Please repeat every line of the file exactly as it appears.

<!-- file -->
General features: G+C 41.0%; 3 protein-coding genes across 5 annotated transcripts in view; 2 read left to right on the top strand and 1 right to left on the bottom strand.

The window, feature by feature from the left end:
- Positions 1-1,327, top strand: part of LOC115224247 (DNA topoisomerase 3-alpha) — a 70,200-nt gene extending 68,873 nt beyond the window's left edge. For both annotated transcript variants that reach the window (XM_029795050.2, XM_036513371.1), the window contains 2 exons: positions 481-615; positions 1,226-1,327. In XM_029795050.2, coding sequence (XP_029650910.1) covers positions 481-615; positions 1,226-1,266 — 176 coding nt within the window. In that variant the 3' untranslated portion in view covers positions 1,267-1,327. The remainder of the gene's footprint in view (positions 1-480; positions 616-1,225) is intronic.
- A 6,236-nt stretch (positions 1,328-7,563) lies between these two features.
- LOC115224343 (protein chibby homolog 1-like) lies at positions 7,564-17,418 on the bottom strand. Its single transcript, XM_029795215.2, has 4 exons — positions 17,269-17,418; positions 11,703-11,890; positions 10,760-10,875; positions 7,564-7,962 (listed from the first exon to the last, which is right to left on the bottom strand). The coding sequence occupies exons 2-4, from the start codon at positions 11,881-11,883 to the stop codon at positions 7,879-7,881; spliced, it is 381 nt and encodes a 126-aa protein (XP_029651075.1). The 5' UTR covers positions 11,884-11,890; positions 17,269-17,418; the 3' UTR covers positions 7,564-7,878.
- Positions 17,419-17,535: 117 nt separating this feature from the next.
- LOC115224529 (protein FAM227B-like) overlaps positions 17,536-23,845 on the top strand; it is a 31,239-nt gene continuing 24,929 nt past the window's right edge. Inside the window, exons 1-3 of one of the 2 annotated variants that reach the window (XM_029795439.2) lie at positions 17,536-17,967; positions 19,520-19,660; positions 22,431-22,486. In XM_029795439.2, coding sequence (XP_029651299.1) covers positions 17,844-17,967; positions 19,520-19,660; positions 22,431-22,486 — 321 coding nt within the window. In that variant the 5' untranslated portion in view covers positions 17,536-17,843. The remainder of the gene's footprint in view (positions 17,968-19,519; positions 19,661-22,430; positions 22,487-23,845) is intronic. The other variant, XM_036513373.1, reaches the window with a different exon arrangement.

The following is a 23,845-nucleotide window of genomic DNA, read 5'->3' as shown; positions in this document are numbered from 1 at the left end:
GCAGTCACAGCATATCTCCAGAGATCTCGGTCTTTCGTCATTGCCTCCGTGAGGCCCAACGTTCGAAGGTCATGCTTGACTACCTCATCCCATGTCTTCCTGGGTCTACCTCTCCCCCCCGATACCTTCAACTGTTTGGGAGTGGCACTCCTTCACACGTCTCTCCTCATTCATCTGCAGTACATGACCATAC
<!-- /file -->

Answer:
General features: G+C 41.0%; 3 protein-coding genes across 5 annotated transcripts in view; 2 read left to right on the top strand and 1 right to left on the bottom strand.

The window, feature by feature from the left end:
- Positions 1-1,327, top strand: part of LOC115224247 (DNA topoisomerase 3-alpha) — a 70,200-nt gene extending 68,873 nt beyond the window's left edge. For both annotated transcript variants that reach the window (XM_029795050.2, XM_036513371.1), the window contains 2 exons: positions 481-615; positions 1,226-1,327. In XM_029795050.2, coding sequence (XP_029650910.1) covers positions 481-615; positions 1,226-1,266 — 176 coding nt within the window. In that variant the 3' untranslated portion in view covers positions 1,267-1,327. The remainder of the gene's footprint in view (positions 1-480; positions 616-1,225) is intronic.
- A 6,236-nt stretch (positions 1,328-7,563) lies between these two features.
- LOC115224343 (protein chibby homolog 1-like) lies at positions 7,564-17,418 on the bottom strand. Its single transcript, XM_029795215.2, has 4 exons — positions 17,269-17,418; positions 11,703-11,890; positions 10,760-10,875; positions 7,564-7,962 (listed from the first exon to the last, which is right to left on the bottom strand). The coding sequence occupies exons 2-4, from the start codon at positions 11,881-11,883 to the stop codon at positions 7,879-7,881; spliced, it is 381 nt and encodes a 126-aa protein (XP_029651075.1). The 5' UTR covers positions 11,884-11,890; positions 17,269-17,418; the 3' UTR covers positions 7,564-7,878.
- Positions 17,419-17,535: 117 nt separating this feature from the next.
- LOC115224529 (protein FAM227B-like) overlaps positions 17,536-23,845 on the top strand; it is a 31,239-nt gene continuing 24,929 nt past the window's right edge. Inside the window, exons 1-3 of one of the 2 annotated variants that reach the window (XM_029795439.2) lie at positions 17,536-17,967; positions 19,520-19,660; positions 22,431-22,486. In XM_029795439.2, coding sequence (XP_029651299.1) covers positions 17,844-17,967; positions 19,520-19,660; positions 22,431-22,486 — 321 coding nt within the window. In that variant the 5' untranslated portion in view covers positions 17,536-17,843. The remainder of the gene's footprint in view (positions 17,968-19,519; positions 19,661-22,430; positions 22,487-23,845) is intronic. The other variant, XM_036513373.1, reaches the window with a different exon arrangement.

The following is a 23,845-nucleotide window of genomic DNA, read 5'->3' as shown; positions in this document are numbered from 1 at the left end:
GCAGTCACAGCATATCTCCAGAGATCTCGGTCTTTCGTCATTGCCTCCGTGAGGCCCAACGTTCGAAGGTCATGCTTGACTACCTCATCCCATGTCTTCCTGGGTCTACCTCTCCCCCCCGATACCTTCAACTGTTTGGGAGTGGCACTCCTTCACACGTCTCTCCTCATTCATCTGCAGTACATGACCATAC